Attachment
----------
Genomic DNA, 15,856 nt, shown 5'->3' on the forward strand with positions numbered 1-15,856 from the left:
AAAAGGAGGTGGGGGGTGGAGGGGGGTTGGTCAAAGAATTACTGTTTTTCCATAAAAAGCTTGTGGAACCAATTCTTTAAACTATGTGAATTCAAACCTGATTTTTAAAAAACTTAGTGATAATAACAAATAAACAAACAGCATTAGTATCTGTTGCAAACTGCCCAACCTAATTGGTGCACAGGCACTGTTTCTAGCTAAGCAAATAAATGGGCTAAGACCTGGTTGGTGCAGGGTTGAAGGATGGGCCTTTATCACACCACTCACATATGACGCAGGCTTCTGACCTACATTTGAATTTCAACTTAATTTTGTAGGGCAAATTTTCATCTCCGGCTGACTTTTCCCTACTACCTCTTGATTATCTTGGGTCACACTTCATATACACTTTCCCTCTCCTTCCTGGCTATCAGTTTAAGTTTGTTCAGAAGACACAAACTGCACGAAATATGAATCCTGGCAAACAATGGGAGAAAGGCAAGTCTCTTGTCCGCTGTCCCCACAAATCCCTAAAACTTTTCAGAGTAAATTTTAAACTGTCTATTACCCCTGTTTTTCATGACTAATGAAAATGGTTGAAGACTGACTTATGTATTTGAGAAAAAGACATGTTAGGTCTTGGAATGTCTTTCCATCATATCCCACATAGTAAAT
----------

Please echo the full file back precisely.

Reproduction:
Genomic DNA, 15,856 nt, shown 5'->3' on the forward strand with positions numbered 1-15,856 from the left:
AAAAGGAGGTGGGGGGTGGAGGGGGGTTGGTCAAAGAATTACTGTTTTTCCATAAAAAGCTTGTGGAACCAATTCTTTAAACTATGTGAATTCAAACCTGATTTTTAAAAAACTTAGTGATAATAACAAATAAACAAACAGCATTAGTATCTGTTGCAAACTGCCCAACCTAATTGGTGCACAGGCACTGTTTCTAGCTAAGCAAATAAATGGGCTAAGACCTGGTTGGTGCAGGGTTGAAGGATGGGCCTTTATCACACCACTCACATATGACGCAGGCTTCTGACCTACATTTGAATTTCAACTTAATTTTGTAGGGCAAATTTTCATCTCCGGCTGACTTTTCCCTACTACCTCTTGATTATCTTGGGTCACACTTCATATACACTTTCCCTCTCCTTCCTGGCTATCAGTTTAAGTTTGTTCAGAAGACACAAACTGCACGAAATATGAATCCTGGCAAACAATGGGAGAAAGGCAAGTCTCTTGTCCGCTGTCCCCACAAATCCCTAAAACTTTTCAGAGTAAATTTTAAACTGTCTATTACCCCTGTTTTTCATGACTAATGAAAATGGTTGAAGACTGACTTATGTATTTGAGAAAAAGACATGTTAGGTCTTGGAATGTCTTTCCATCATATCCCACATAGTAAAT